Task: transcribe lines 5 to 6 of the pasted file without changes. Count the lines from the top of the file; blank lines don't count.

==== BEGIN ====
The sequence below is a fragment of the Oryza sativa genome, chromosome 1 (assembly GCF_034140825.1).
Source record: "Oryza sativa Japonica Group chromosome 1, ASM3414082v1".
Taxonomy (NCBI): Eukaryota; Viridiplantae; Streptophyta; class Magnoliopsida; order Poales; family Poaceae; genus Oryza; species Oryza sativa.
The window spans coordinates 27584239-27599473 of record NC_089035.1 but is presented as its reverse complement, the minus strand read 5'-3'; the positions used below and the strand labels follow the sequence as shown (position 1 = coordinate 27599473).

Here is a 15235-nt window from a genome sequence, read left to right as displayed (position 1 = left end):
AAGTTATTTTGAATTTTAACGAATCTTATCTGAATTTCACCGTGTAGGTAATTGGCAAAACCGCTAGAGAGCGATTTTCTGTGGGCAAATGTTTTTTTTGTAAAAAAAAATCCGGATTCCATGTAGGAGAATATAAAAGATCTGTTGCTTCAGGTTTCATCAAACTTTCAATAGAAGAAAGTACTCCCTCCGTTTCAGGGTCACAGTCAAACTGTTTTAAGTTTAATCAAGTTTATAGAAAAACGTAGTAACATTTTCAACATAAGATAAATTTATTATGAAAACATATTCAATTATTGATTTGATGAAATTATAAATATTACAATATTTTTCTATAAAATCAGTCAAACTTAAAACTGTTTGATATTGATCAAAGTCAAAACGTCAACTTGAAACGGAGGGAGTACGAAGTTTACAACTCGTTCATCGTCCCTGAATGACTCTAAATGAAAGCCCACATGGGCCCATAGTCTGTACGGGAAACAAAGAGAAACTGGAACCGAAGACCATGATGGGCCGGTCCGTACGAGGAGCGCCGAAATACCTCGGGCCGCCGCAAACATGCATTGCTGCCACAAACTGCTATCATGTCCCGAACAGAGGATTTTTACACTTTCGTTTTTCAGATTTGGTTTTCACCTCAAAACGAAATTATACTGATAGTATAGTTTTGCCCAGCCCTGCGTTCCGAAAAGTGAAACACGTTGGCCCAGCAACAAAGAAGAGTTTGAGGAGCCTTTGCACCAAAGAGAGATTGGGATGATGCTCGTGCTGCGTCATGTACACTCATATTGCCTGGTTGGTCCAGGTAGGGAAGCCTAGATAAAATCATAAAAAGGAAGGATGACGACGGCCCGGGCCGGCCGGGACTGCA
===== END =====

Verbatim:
Here is a 15235-nt window from a genome sequence, read left to right as displayed (position 1 = left end):
AAGTTATTTTGAATTTTAACGAATCTTATCTGAATTTCACCGTGTAGGTAATTGGCAAAACCGCTAGAGAGCGATTTTCTGTGGGCAAATGTTTTTTTTGTAAAAAAAAATCCGGATTCCATGTAGGAGAATATAAAAGATCTGTTGCTTCAGGTTTCATCAAACTTTCAATAGAAGAAAGTACTCCCTCCGTTTCAGGGTCACAGTCAAACTGTTTTAAGTTTAATCAAGTTTATAGAAAAACGTAGTAACATTTTCAACATAAGATAAATTTATTATGAAAACATATTCAATTATTGATTTGATGAAATTATAAATATTACAATATTTTTCTATAAAATCAGTCAAACTTAAAACTGTTTGATATTGATCAAAGTCAAAACGTCAACTTGAAACGGAGGGAGTACGAAGTTTACAACTCGTTCATCGTCCCTGAATGACTCTAAATGAAAGCCCACATGGGCCCATAGTCTGTACGGGAAACAAAGAGAAACTGGAACCGAAGACCATGATGGGCCGGTCCGTACGAGGAGCGCCGAAATACCTCGGGCCGCCGCAAACATGCATTGCTGCCACAAACTGCTATCATGTCCCGAACAGAGGATTTTTACACTTTCGTTTTTCAGATTTGGTTTTCACCTCAAAACGAAATTATACTGATAGTATAGTTTTGCCCAGCCCTGCGTTCCGAAAAGTGAAACACGTTGGCCCAGCAACAAAGAAGAGTTTGAGGAGCCTTTGCACCAAAGAGAGATTGGGATGATGCTCGTGCTGCGTCATGTACACTCATATTGCCTGGTTGGTCCAGGTAGGGAAGCCTAGATAAAATCATAAAAAGGAAGGATGACGACGGCCCGGGCCGGCCGGGACTGCA